Along with Canadian Commander Chris Hadfield's long list of incredible accomplishments while commanding the International Space Station, he lamented having to bid farewell to his post with the most incredible music video that I have ever seen (view below)... A reworked version of Bowie's classic "Space Oddity"
The video (with no special effects needed), vocals and guitar were actually recorded in space, then other instruments were added and mixed on Earth with the help of Canada's space agency and NASA, then posted on YouTube.
I challenge you to watch this only once!
I couldn't help laughing at the line "I'm floating in a most peculiar way" as he pulls his feet out from underneath himself.
I found myself tearing up as he swiftly chased across the station in midair after that acoustic guitar (which has been on board for more than 10 years.)
I thrilled as he strummed and twirled in zero G doing tricks with it that earth-bound guitarists could only dream of.
I gasped at the echoes behind "Can you hear me Major Tom?"
David Bowie tweeted that he loved it after cooperating with the reworking of his 1969 masterpiece!
The views of Earth through the station's windows are breath-taking.
Click the image below to play the video... I STRONGLY recommend a good set of headphones and click the [ ] full screen command and kick up the screen resolution as far as your internet connection will allow! (hit escape afterward to return here and read of his accomplishments below)
Hadfield is the recipient of numerous awards and special honors. These include appointment to the Order of Ontario in 1996 and receipt of the Meritorious Service Cross and Vanier Award in 2001, NASA Exceptional Service Medal in 2002, and the Queen's Golden Jubilee Medal in 2003. In 1988, Hadfield was granted the Liethen-Tittle Award (top pilot graduate of the USAF Test Pilot School) and was named US Navy Test Pilot of the Year in 1991.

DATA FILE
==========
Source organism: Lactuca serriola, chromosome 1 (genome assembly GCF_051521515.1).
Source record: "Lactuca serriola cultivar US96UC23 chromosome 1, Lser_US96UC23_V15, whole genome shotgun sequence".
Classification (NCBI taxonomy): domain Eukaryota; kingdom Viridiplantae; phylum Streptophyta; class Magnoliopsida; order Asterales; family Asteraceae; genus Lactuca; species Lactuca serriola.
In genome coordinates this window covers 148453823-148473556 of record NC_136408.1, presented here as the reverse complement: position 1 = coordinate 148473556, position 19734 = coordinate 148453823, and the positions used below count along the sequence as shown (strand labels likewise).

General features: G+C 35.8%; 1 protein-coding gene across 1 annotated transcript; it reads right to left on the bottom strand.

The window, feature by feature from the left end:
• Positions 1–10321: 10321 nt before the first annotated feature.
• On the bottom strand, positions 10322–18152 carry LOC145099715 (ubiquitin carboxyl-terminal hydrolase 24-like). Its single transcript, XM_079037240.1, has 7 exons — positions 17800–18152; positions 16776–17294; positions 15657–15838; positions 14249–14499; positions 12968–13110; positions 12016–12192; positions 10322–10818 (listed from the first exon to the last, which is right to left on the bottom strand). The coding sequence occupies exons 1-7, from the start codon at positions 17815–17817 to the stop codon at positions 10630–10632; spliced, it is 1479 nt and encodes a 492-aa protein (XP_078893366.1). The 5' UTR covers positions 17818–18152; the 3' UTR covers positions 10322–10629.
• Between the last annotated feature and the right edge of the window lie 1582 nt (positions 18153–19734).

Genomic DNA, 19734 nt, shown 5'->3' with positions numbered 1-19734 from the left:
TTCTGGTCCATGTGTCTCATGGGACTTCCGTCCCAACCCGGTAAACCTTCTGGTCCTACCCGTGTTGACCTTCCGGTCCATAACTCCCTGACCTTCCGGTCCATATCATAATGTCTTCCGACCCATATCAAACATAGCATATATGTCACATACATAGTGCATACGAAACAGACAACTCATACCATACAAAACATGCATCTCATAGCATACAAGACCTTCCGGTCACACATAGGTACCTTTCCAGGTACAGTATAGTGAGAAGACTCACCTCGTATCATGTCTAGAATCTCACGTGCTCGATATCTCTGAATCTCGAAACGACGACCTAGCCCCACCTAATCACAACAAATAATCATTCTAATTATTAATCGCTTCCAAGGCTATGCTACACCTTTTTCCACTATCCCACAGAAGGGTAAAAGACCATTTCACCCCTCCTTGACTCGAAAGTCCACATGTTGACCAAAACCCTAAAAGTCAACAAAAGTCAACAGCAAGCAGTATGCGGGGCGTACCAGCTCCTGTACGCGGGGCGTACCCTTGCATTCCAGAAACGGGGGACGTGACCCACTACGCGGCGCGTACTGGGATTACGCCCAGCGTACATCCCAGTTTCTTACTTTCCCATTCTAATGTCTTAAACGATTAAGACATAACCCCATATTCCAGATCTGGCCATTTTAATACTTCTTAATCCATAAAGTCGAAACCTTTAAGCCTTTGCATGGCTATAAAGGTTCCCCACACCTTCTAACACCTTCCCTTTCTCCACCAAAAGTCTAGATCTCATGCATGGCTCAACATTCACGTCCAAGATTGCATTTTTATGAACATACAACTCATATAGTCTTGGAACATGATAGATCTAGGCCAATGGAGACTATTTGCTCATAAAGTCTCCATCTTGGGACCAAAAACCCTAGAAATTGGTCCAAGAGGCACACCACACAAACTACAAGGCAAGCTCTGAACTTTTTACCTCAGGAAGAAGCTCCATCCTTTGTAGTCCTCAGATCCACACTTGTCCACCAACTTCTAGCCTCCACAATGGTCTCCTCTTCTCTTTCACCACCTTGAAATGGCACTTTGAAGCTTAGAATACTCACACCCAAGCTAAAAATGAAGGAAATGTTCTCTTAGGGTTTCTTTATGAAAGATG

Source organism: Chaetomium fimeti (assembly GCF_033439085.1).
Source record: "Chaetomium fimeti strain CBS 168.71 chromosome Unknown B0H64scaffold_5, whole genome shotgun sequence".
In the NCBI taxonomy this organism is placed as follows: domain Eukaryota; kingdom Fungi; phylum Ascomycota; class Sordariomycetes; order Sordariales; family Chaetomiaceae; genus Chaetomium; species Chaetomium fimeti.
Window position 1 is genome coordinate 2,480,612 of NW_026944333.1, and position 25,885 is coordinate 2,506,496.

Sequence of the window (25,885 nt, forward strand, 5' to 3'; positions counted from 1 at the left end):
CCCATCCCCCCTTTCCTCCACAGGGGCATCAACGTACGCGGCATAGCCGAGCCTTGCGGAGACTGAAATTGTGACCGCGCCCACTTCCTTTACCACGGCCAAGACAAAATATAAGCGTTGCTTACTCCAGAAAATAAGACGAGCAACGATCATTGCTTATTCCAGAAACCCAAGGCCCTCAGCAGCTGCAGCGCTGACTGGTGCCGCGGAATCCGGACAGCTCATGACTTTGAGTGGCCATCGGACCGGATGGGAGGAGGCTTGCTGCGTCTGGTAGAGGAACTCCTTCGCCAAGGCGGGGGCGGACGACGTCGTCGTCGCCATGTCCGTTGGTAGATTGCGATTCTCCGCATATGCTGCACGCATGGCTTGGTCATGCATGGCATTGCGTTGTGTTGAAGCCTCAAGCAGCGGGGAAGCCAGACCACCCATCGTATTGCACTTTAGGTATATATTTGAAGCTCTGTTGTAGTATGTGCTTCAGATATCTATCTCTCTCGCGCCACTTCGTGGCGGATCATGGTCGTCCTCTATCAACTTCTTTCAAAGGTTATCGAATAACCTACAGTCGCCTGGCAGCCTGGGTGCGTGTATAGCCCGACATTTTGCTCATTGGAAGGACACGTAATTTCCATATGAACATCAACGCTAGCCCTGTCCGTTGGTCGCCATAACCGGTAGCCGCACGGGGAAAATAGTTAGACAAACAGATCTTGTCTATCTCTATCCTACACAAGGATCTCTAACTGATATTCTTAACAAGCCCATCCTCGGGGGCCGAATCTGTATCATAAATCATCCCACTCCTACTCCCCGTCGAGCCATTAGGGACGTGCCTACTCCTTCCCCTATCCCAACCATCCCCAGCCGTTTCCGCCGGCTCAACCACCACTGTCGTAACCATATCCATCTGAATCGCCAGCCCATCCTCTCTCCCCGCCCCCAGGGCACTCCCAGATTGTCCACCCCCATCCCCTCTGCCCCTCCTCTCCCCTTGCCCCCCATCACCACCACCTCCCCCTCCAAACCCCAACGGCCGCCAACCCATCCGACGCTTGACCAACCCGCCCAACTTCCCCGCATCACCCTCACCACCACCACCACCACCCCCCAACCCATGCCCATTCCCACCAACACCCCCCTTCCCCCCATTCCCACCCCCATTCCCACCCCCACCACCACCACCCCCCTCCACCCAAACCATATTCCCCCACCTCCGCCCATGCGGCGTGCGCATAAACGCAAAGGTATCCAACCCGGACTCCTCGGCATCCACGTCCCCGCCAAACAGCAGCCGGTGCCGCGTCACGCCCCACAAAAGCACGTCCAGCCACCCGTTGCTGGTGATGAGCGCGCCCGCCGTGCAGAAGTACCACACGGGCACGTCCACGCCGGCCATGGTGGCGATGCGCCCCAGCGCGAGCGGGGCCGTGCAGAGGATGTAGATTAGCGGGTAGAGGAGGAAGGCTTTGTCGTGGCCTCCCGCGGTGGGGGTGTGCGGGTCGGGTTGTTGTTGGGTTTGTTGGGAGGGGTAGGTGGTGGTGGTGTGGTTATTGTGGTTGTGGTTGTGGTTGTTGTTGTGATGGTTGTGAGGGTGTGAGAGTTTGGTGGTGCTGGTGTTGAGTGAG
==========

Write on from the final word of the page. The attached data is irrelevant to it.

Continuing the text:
He was inducted into Canada's Aviation Hall of Fame in 2005 and Commemorated on Royal Canadian Mint silver and gold coins for his spacewalk to install Canadarm2 on the International Space Station in 2001. Further, the Royal Military College granted Hadfield an honorary Doctorate of Engineering in 1996 and he was presented with an honorary Doctorate of Laws from Trent University three years later. Upon his taking command of the International Space Station, Elizabeth II, Queen of Canada, sent Hadfield a personal message of congratulations, stating "I am pleased to transmit my personal best wishes, and those of all Canadians, to Colonel Christopher Hadfield as he takes command of the International Space Station..."
His affiliations include the membership in the Royal Military College Club, Society of Experimental Test Pilots, and Canadian Aeronautics and Space Institute and serving as honorary patron of Lambton College, former trustee of Lakefield College School, board member of the International Space School Foundation, and executive with the Association of Space Explorers.
In Sarnia, the city airport was renamed to Sarnia Chris Hadfield Airport in 1997 and a public school was named after Hadfield. Chris Hadfield Public School, in Milton, Ontario, is part of the Halton District School Board.